Hippensteel recovered a total of 10 storm layers representing four storms at Tar Landing Bay, and 16 storm deposits representing five storms at Alligator Bay. The same storm layer was found in several cores from each site, indicating consistency of the method and allowing him to count the storms. Radiocarbon dating put the most recent ancient storm at 500 years, the second at 800 years and the oldest at about 1,500 years before present.

All together, Hippensteel accounted for nine Onslow Bay storms in 1,500 years. He believes this estimate seems far too low considering that 22 hurricanes have made landfall in Carteret County and 16 in Onslow County since 1900.

One of the problems with the apparently low estimates could be that fiddler crab burrowing has blurred the records in low marshes. Another could be that only the most severe hurricanes leave a signature.

UNC-Charlotte funded a follow-up study looking at the effects of Hurricane Irene in 2011. This work was revealing because Hippensteel’s team found that Irene left marine forams in only one location of many examined. This particular area was the only place where the wind direction and storm surge from Irene would have brought in ocean forams. He predicts that this limited evidence from Irene will not be detected in years to come.

Hippensteel reflects that he found several storm events that occurred about 800 years before present. This could represent the large storms that the ECU group hypothesized caused a collapse of the upper Outer Banks.

Hippensteel’s North Carolina work will soon be published in an academic journal. (Watch Coastwatch online for a link.)

And he’s not giving up on finding a more complete record of storm events in North Carolina. As he says, “it’s always fun when you’re collecting data.”


Upper-level undergraduate students in one of Scott Hippensteel’s geology classes at the University of North Carolina Charlotte might be surprised to be taking a field trip to the mall.

Urban geology can involve studying cracks in sidewalks, looking at weathering tombstones or examining the types of rock in downtown buildings. A subset is paleogeology, or the study of ancient geology. Hippensteel’s students study the ancient fossils in the limestone tiles at Southpark Mall in Charlotte.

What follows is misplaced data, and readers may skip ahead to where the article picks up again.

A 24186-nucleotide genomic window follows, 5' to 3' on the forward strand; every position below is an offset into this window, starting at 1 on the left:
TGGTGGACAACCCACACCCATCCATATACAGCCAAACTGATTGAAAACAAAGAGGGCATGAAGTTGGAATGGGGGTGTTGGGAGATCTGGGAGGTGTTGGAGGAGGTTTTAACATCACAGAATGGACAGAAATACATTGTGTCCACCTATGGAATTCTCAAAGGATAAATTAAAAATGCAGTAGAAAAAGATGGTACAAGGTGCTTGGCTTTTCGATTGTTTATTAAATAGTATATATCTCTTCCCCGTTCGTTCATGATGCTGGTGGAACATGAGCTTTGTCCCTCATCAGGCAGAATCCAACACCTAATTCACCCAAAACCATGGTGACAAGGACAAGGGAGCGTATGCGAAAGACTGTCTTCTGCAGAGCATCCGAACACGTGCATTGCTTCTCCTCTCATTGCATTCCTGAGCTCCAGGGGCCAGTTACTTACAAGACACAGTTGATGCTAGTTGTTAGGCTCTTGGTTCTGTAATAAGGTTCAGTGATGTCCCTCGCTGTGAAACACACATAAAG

Hippensteel’s article, “Functional Morphology at the Mall” in The American Biology Teacher mentions other public sites with fossils, including monuments and museum buildings in Washington, D.C., and state capital buildings in Richmond, Va.; Columbus, Ohio; and Raleigh. An Internet-based guide is available that describes fossiliferous stones in the nation’s capital.

The two types of fossils at Southpark Mall are ammonoids and belemnoids from the late Jurassic period, about 150 million years ago. More than 800 ammonoids and 300 belemnoids are found in the stone tiles in the mall, which were selected for their beauty. The fact they also are useful to geology classes is a bonus.

Hippensteel’s students worked with the ammonoids, which look much like nautilus shells. The fossils are readily studied because they are in cross section, which enables the class to measure several aspects of their two-dimensional shape. The students then use mathematical formulas to predict the three-dimensional shapes of the animals.

When they compared their results to classic studies on ammonoid geometry, they found good agreement. The exercise gives the students experience in scientific measurement, modeling and accessing the scientific literature.

“Students were surprised to find they had spent many hours shopping on top of a valuable source of fossils,” Hippensteel comments.

“Functional Morphology at the Mall” is available at: by searching for the title of the article.

To find out about urban geology in Washington, D.C., go to:

This article was published in the Holiday 2012 issue of Coastwatch.